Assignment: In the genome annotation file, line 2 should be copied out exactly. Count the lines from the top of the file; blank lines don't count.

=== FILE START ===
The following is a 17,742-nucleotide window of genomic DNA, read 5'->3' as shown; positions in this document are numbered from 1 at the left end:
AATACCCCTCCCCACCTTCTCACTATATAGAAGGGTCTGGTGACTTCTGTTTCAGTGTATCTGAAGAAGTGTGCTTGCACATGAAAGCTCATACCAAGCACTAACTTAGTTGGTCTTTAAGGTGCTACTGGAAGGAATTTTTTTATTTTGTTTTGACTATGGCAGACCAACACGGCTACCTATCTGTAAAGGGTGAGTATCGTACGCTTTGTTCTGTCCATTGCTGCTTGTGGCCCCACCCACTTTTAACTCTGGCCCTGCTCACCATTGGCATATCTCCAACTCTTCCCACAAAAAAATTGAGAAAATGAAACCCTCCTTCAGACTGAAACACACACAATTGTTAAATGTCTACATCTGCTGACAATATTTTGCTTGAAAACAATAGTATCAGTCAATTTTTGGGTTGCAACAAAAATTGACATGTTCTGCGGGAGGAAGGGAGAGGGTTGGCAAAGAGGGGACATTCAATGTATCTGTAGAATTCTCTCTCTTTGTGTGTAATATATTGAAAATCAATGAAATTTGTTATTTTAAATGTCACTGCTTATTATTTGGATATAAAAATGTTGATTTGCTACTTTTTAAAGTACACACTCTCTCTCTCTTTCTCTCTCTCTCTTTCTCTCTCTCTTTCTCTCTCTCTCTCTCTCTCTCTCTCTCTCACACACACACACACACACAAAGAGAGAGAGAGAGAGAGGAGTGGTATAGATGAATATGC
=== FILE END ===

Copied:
AATACCCCTCCCCACCTTCTCACTATATAGAAGGGTCTGGTGACTTCTGTTTCAGTGTATCTGAAGAAGTGTGCTTGCACATGAAAGCTCATACCAAGCACTAACTTAGTTGGTCTTTAAGGTGCTACTGGAAGGAATTTTTTTATTTTGTTTTGACTATGGCAGACCAACACGGCTACCTATCTGTAAAGGGTGAGTATCGTACGCTTTGTTCTGTCCATTGCTGCTTGTGGCCCCACCCACTTTTAACTCTGGCCCTGCTCACCATTGGCATATCTCCAACTCTTCCCACAAAAAAATTGAGAAAATGAAACCCTCCTTCAGACTGAAACACACACAATTGTTAAATGTCTACATCTGCTGACAATATTTTGCTTGAAAACAATAGTATCAGTCAATTTTTGGGTTGCAACAAAAATTGACATGTTCTGCGGGAGGAAGGGAGAGGGTTGGCAAAGAGGGGACATTCAATGTATCTGTAGAATTCTCTCTCTTTGTGTGTAATATATTGAAAATCAATGAAATTTGTTATTTTAAATGTCACTGCTTATTATTTGGATATAAAAATGTTGATTTGCTACTTTTTAAAGTACACACTCTCTCTCTCTTTCTCTCTCTCTCTTTCTCTCTCTCTTTCTCTCTCTCTCTCTCTCTCTCTCTCTCTCACACACACACACACACACAAAGAGAGAGAGAGAGAGAGGAGTGGTATAGATGAATATGC